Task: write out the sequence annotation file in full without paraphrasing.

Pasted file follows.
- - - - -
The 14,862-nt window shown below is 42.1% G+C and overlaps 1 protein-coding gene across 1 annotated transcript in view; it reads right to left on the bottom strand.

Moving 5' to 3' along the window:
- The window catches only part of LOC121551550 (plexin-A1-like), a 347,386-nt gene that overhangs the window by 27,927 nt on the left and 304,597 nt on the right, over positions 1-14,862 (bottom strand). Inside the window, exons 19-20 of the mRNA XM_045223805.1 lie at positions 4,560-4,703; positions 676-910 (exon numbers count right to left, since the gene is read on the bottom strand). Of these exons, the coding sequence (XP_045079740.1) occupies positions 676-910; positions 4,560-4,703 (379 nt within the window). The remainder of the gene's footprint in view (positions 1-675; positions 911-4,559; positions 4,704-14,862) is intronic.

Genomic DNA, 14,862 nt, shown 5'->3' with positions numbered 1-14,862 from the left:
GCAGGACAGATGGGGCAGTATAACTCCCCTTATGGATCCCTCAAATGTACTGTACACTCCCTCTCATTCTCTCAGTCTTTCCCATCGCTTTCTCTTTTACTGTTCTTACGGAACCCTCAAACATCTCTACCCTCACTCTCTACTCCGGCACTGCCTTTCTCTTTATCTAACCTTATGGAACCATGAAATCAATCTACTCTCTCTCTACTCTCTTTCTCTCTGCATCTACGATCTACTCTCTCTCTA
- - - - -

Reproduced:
The 14,862-nt window shown below is 42.1% G+C and overlaps 1 protein-coding gene across 1 annotated transcript in view; it reads right to left on the bottom strand.

Moving 5' to 3' along the window:
- The window catches only part of LOC121551550 (plexin-A1-like), a 347,386-nt gene that overhangs the window by 27,927 nt on the left and 304,597 nt on the right, over positions 1-14,862 (bottom strand). Inside the window, exons 19-20 of the mRNA XM_045223805.1 lie at positions 4,560-4,703; positions 676-910 (exon numbers count right to left, since the gene is read on the bottom strand). Of these exons, the coding sequence (XP_045079740.1) occupies positions 676-910; positions 4,560-4,703 (379 nt within the window). The remainder of the gene's footprint in view (positions 1-675; positions 911-4,559; positions 4,704-14,862) is intronic.

Genomic DNA, 14,862 nt, shown 5'->3' with positions numbered 1-14,862 from the left:
GCAGGACAGATGGGGCAGTATAACTCCCCTTATGGATCCCTCAAATGTACTGTACACTCCCTCTCATTCTCTCAGTCTTTCCCATCGCTTTCTCTTTTACTGTTCTTACGGAACCCTCAAACATCTCTACCCTCACTCTCTACTCCGGCACTGCCTTTCTCTTTATCTAACCTTATGGAACCATGAAATCAATCTACTCTCTCTCTACTCTCTTTCTCTCTGCATCTACGATCTACTCTCTCTCTA